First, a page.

"Not accepting the norm," is what Dana Comeaux and Ethel Bernard-Ambrose said about their great-great grandparents, Robert and Francis Dozier.
"They had ten children and they wanted their children to receive an education and no one else was going to give them that," Comeaux said. "They took matters into their own hands and began to educate their children."
Robert and Francis, both former slaves, could do something many other former slaves did not have the opportunity to do--they learned read and write.
"They learned from someone," Comeaux said. "We don't know what that journey was....but they wanted to pass that along to their children."
They scraped together whatever money they had and paid a private tutor for their ten children. Word got out and the Dozier's took on even more kids.
They eventually moved the school into the church next door.
"They did it back then when there was no formal education," Comeaux said. "Hope. If they, did it then, without a road map, they've already left a road map for us to follow."
That road map passed down from generation to generation.
Both Comeaux and Bernard-Ambrose said they remembered the stories that were told to them when they were children. They knew that others would benefit from these stories, too.
They got to work trying to preserve a place of, not only their family history, but Louisiana.
"Our primary mission is to preserve and restore this church," Comeaux said.
"This was one of the first schools in Louisiana for African-American children," Bernard-Ambrose said. "You can't have a beginning and not bring it with you. Things that touch you, you can't receive it and bring it out to others. That's important for anybody. Look at what happened in little Erath Louisiana and what can happen anywhere."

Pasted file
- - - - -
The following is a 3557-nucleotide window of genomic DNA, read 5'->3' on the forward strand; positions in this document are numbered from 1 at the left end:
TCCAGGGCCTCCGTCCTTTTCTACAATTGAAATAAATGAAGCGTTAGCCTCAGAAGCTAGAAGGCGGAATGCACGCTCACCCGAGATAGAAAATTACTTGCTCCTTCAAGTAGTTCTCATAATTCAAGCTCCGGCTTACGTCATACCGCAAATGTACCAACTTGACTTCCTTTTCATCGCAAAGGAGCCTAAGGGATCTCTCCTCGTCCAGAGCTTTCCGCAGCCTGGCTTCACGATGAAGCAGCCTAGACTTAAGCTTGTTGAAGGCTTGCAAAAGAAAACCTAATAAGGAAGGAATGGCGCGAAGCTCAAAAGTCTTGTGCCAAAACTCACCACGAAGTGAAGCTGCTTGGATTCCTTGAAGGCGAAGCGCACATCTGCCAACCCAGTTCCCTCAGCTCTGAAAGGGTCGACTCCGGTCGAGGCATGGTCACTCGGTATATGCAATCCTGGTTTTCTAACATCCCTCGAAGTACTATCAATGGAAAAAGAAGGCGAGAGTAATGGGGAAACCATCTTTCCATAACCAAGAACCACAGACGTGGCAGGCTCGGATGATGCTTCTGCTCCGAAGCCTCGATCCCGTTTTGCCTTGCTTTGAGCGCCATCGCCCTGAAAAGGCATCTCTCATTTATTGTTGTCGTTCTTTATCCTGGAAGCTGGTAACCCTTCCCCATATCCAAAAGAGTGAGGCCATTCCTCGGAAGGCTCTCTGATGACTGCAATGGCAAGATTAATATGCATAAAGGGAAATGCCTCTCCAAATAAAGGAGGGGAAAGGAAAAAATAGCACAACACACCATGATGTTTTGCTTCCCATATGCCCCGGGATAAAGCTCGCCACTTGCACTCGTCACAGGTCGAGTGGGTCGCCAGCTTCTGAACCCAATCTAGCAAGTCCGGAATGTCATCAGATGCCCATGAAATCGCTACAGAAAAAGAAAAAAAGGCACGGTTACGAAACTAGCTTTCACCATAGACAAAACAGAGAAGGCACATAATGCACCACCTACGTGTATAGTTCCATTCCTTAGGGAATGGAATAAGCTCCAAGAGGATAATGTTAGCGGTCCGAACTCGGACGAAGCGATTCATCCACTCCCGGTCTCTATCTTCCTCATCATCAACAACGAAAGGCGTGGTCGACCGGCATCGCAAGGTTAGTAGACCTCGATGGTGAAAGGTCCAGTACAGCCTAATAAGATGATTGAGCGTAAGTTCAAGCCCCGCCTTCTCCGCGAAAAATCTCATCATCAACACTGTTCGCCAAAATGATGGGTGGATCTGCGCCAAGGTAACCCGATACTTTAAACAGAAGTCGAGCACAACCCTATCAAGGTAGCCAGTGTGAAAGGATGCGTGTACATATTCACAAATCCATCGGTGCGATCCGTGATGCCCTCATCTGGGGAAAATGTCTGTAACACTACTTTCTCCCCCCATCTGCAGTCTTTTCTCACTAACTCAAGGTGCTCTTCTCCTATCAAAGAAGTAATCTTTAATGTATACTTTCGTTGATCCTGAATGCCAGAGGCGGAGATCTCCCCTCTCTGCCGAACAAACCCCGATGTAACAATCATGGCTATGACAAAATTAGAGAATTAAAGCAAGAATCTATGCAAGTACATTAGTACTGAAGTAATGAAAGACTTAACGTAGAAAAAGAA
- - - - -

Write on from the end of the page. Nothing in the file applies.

Still in its infancy stage, Comeaux and Bernard-Ambrose said this project has not been easy. A big chunk of the money collected thus far has gone to fix the windows in the old church.
"Not only did they have to replace the panes but also the frames because it was rotted out," Comeaux said. "The church was built in 1912."
Covid was another setback for the women. Their annual Gala was canceled for the second time.
But, they said, these are just minor, and they will keep pushing toward the bigger picture.
"This shows how determination and having a vision, what it can do for anyone," Comeaux said. "We want it to be a staple of education. Anyone who loves history would appreciate the fact that they started from nothing."
As they continue to follow in the footsteps of their great-great grandparents, Comeaux and Bernard-Ambrose said that no matter how difficult this task they will keep moving forward.
They know that this is just part of the journey their ancestors started for them all those years ago.